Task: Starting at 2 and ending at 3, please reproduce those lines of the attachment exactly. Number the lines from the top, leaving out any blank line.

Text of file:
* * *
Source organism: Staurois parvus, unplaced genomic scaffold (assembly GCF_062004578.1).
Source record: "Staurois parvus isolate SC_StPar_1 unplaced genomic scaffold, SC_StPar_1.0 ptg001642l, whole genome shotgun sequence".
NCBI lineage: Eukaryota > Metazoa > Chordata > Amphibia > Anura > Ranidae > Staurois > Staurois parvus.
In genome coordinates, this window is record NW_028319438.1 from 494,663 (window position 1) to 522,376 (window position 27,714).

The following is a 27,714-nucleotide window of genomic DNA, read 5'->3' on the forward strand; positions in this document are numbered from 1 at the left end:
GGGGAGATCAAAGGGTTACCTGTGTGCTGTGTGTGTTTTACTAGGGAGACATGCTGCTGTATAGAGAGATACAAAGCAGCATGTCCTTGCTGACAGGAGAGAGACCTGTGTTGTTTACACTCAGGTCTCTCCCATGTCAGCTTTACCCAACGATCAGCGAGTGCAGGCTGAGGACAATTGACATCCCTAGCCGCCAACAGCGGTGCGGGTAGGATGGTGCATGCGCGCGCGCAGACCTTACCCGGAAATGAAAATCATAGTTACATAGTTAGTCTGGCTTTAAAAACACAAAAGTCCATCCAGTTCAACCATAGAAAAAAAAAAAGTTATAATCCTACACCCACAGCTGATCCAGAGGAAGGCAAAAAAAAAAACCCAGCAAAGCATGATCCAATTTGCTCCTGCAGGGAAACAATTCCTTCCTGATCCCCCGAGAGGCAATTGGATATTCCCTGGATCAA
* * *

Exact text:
Source record: "Staurois parvus isolate SC_StPar_1 unplaced genomic scaffold, SC_StPar_1.0 ptg001642l, whole genome shotgun sequence".
NCBI lineage: Eukaryota > Metazoa > Chordata > Amphibia > Anura > Ranidae > Staurois > Staurois parvus.